Sunday, April 6, 2014

Cheap Ways to Art Journal Part 3

Art Journal page from my Kid's Made Modern watercolor paper journal (see Part 1), craft paints, simple ephemera

And here we go, Part 3, where we're going to get into things like Gesso, Watercolors, and Water-Soluable products (like Portfolio's, Gelato's, etc).

  1. Gesso

    Gesso was one of those products that continually frustrated me, because it seemed no matter where I went, it was expensive.  I was even going to attempt to make my own with talc and white paint at one point (er, don't do this), because that's pretty much what it is - chalk, titanium white pigment (or black/gray/brown, depending on the brand and color) and acrylic binder.  I didn't use any for a few years, because I wasn't gonna pay $15 for 8 ounces of chalky paint.  But oy, I broke down, waited for a sale, and tried Golden's Gesso.  And it's lovely, and feels lovely to the touch, and only covers previous layers slightly, so there's this mystery peeking out from behind it.  But, alas, it's too much to keep up that habit.

    Then I found Martha Stewart's Gesso (sold at Michael's with her paint line, in the craft paint aisle), for $7 for 6 ounces.  So, with a 40% off coupon, that's about $4.  And it's wonderful stuff.  It's slightly thicker than Golden's gesso, so you can lay it on thick and then texturize it (write in it, stamp into it, create designs in it).  It comes in a pourable squeeze bottle, too, which I find a plus.  It's got this wonderful, fine tooth to it.  It's the closest I've come to Golden's Gesso, at a price that doesn't make me gulp.

    I will just say this about Liquitex BASICS Gesso - I love all of Liquitex's products I've tried, except this one.  This gesso is not just toothy - it's actually gritty, bumpy even.  So, if you try to glue down anything on top of it, the grit will prevent the piece from adhering completely.  It's the kind of gesso that needs to be sanded down between layers.  This goes for their Clear Gesso, too - same texture.  For some people, this isn't a deal-breaker, but for me, it is.  If I want a clear gesso, I'll just stick to Matte Medium - it's clear and has tooth to it - problem solved.  (Tip from the pro, Less Herger of Comfortable Shoes Studios - The professional gesso of the Liquitex line is smooth as silk.  What I'm talking about is their BASICS line).
  2. Watercolors

    Lots of people in the mixed-media world use watercolors, both tube and pan varieties, in their art journals.  I've seen people mix watercolors with acrylic/craft paints, with delightful results.  I've also seen art journals that are all pen-and-ink work, with watercolors for color.  I use watercolors on the faces of the girls I draw, because it lets the graphite shading I've worked on shine through.  But, for the most part, I consider watercolor paints to be an add-on with my pages, not the "main event" (like my craft paints), so my research on this is pretty slim.

    In this arena, I will just say this - buy what you can afford.  What you're paying for is quality/amount of pigment (just like with artist quality acrylic paint vs. craft paint).  I would say if you're just starting out, and really want to try out watercolors, but are on a budget, then head to Michael's, and get the $5 Artist Loft set.  They're actually a little opaque, closer to a gouache-type paint, but the set has fun colors, and you'll get to see if watercolors are something you really want to work with.  If they captivate you, then consider saving up for a good, artist-quality set of watercolor (either pan or tubes).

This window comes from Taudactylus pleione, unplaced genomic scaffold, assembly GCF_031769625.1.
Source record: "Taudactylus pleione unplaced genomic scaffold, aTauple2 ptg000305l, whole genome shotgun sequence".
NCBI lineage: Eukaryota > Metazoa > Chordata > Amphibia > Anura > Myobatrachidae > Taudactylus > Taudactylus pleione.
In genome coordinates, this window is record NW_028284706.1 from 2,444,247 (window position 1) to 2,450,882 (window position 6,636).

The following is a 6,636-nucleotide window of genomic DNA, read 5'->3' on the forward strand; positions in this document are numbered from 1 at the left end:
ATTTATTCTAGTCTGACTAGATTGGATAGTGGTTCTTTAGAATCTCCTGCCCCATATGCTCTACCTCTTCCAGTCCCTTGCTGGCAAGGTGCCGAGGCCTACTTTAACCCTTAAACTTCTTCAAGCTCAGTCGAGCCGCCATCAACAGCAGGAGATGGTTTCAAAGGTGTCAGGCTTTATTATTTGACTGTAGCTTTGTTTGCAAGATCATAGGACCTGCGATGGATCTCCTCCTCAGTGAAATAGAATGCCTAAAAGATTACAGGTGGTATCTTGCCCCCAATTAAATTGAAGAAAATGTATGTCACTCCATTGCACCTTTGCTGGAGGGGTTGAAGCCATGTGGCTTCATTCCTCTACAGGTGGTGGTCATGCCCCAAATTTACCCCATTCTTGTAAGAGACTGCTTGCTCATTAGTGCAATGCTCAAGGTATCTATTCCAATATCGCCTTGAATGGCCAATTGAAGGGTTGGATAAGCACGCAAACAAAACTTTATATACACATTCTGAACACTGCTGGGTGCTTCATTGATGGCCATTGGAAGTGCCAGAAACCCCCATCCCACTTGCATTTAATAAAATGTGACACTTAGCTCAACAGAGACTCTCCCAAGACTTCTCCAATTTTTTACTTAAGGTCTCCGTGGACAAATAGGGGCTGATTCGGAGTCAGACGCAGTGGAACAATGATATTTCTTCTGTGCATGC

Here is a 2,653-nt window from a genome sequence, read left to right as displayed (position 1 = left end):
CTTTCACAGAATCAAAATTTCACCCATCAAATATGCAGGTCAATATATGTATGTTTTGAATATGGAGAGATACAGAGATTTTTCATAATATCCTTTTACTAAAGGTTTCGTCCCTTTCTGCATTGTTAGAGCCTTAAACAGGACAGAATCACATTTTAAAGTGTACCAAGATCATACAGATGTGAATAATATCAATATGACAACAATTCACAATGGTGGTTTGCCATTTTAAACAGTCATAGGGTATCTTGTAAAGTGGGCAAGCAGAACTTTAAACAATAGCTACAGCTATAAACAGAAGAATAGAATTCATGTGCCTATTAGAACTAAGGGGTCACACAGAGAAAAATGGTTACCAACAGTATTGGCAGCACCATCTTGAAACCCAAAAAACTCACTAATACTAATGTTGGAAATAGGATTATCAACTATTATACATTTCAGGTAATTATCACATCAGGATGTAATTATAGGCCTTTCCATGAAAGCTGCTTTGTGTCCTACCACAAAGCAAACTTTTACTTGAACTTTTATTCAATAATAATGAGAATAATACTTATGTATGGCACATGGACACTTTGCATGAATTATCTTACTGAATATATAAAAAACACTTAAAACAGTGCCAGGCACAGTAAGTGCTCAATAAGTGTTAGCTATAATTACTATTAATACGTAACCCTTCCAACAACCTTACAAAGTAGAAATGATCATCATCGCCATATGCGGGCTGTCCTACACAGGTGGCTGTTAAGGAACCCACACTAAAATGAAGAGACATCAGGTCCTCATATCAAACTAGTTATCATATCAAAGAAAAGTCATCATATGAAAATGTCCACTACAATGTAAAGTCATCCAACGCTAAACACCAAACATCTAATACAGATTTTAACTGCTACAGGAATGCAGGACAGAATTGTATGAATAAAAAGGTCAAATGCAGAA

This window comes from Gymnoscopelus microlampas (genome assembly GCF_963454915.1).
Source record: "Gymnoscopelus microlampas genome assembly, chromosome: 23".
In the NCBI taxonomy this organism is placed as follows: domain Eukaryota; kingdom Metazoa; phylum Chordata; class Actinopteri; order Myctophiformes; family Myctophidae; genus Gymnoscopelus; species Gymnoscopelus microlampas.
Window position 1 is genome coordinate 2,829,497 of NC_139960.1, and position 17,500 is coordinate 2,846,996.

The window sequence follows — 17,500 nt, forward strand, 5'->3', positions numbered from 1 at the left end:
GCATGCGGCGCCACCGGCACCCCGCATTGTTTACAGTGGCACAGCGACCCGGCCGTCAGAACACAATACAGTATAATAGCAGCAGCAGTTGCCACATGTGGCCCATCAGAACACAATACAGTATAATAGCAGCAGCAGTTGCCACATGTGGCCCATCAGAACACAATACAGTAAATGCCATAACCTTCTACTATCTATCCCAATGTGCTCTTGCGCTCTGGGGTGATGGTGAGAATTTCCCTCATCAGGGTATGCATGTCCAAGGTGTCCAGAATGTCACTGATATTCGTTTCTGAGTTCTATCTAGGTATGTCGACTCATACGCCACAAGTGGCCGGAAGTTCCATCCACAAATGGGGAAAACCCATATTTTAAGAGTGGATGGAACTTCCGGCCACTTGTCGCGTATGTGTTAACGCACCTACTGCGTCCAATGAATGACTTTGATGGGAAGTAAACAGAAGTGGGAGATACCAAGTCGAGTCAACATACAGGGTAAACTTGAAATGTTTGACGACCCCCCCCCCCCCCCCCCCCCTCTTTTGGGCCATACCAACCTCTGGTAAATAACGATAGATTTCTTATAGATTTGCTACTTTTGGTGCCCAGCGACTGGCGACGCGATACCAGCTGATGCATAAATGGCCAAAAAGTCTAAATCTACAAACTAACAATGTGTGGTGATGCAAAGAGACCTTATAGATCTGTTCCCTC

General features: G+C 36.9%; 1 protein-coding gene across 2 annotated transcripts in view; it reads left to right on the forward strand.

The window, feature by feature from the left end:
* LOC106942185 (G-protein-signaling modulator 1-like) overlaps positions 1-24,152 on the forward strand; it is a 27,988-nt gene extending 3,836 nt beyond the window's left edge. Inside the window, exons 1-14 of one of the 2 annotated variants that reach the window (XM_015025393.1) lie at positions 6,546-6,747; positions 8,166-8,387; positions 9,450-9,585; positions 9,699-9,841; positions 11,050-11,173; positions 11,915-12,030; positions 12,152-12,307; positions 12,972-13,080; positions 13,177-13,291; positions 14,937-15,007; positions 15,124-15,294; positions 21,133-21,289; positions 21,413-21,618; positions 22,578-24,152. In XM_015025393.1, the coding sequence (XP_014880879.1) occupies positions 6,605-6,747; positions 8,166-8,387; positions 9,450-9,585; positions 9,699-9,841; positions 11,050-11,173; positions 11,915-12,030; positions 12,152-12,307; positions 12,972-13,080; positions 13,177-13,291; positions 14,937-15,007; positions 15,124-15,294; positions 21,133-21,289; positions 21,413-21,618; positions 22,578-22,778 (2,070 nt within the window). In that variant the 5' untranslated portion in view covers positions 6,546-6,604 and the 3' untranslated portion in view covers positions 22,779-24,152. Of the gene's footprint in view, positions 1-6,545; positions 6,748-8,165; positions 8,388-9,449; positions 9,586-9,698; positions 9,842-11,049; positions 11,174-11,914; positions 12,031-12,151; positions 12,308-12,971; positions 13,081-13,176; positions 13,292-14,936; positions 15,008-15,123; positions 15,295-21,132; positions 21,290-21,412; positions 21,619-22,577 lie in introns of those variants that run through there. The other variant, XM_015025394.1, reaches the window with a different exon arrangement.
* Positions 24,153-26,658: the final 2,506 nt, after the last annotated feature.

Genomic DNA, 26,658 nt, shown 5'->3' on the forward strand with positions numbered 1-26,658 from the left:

3. Water-Soluable Oil Pastels/Gelatos/Watercolor Crayons/Twist Stix

    I've grouped these together, because you can achieve similar looks with all four of these products, with only slight differences in what they each do.  I just don't want you to feel like, if you watch a technique video using Gelato's, that you need to run out and buy those, when you're sitting on a set of Portfolio Water-Soluable Oil Pastels at home.  Or if you see that really pretty set of NeoColor II Watercolor Crayons, to pine away for them, when you can work the same magic with a set of Crayola Twists Slick Stix.

    What each of these products will do is lay down a thick, slick, smooth layer of color, that can also then be activated with water, for all kinds of fun effects.  They range from oily to waxy in their finishes, but many techniques between them overlap.  Here is how I break them down:
  • Portfolio Water-Soluable Oil Pastels:  Oil-based, they have a wonderful smooth creamy finish to them.  They lay down thick color, and are finger-blendable, for soft effects.  You can get a set of 24 colors for $10 at Staples.
  • Crayola Twist Slick Stix:  I found these at Joann's, in their kids' aisle, where a set of 12 was $10 (used a coupon - that's pretty pricey in my book).  They come in a thick tube, and lay down thick, blendable color.  They are water-soluable, too, and have the added bonus of coming with a metallic silver and metallic gold color.  I would say their finish is like Gelato's, somewhere between oily and waxy - right in the middle.  Like lipstick.
  • Gelato's (or Faber-Castell Gel Sticks, for the budget conscious):  I pined for Gelato's for about a millisecond, when I realized that they're Faber-Castell's answer to water-soluable crayons, and do the same thing as all the other products.  They come in "chapstick" form, and go on just like lipstick.  If you have your heart set on a set, try out the Faber-Castell Gel Sticks, in the kids' aisle of Joann's - same stuff, different marketing.  I believe it's again, $10 for a set of 10 (use your coupon!).
  • Caran D'Ache Neocolor II Watercolor Crayons: These are priciest ones of all - $18 for a set of 10 from Dick Blick (and that's the best price I've found).  They have a definite waxy-finish, and are not as finger-blendable as the other products.  When laid down, the color is muted, but when activated with water - oh wow - bright and vibrant color!  They are a lovely product, but if they're just accents for your art journal, and you're on a budget, then I'd go for one of the other products.  Or, if you can, I'd go to a local art store, and buy a couple in colors you like, to try them out, before investing in a whole set.